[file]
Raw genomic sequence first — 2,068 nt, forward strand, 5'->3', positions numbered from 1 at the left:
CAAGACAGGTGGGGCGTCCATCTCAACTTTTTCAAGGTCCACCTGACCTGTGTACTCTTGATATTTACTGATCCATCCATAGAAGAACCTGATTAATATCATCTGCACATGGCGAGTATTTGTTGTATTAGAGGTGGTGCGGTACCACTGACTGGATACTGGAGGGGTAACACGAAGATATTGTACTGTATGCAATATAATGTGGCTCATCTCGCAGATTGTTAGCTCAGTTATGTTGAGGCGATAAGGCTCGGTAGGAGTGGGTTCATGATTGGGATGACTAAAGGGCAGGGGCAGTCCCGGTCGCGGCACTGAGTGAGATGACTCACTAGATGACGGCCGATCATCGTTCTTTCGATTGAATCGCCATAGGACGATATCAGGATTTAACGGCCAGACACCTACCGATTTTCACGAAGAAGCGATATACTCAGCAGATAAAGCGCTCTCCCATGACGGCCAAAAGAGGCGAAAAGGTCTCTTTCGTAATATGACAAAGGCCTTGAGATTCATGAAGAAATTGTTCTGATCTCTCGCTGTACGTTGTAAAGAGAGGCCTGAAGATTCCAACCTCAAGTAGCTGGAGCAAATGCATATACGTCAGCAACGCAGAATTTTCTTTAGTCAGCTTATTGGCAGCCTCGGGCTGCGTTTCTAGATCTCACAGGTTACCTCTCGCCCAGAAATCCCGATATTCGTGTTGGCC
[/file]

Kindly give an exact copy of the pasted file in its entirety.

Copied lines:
Raw genomic sequence first — 2,068 nt, forward strand, 5'->3', positions numbered from 1 at the left:
CAAGACAGGTGGGGCGTCCATCTCAACTTTTTCAAGGTCCACCTGACCTGTGTACTCTTGATATTTACTGATCCATCCATAGAAGAACCTGATTAATATCATCTGCACATGGCGAGTATTTGTTGTATTAGAGGTGGTGCGGTACCACTGACTGGATACTGGAGGGGTAACACGAAGATATTGTACTGTATGCAATATAATGTGGCTCATCTCGCAGATTGTTAGCTCAGTTATGTTGAGGCGATAAGGCTCGGTAGGAGTGGGTTCATGATTGGGATGACTAAAGGGCAGGGGCAGTCCCGGTCGCGGCACTGAGTGAGATGACTCACTAGATGACGGCCGATCATCGTTCTTTCGATTGAATCGCCATAGGACGATATCAGGATTTAACGGCCAGACACCTACCGATTTTCACGAAGAAGCGATATACTCAGCAGATAAAGCGCTCTCCCATGACGGCCAAAAGAGGCGAAAAGGTCTCTTTCGTAATATGACAAAGGCCTTGAGATTCATGAAGAAATTGTTCTGATCTCTCGCTGTACGTTGTAAAGAGAGGCCTGAAGATTCCAACCTCAAGTAGCTGGAGCAAATGCATATACGTCAGCAACGCAGAATTTTCTTTAGTCAGCTTATTGGCAGCCTCGGGCTGCGTTTCTAGATCTCACAGGTTACCTCTCGCCCAGAAATCCCGATATTCGTGTTGGCC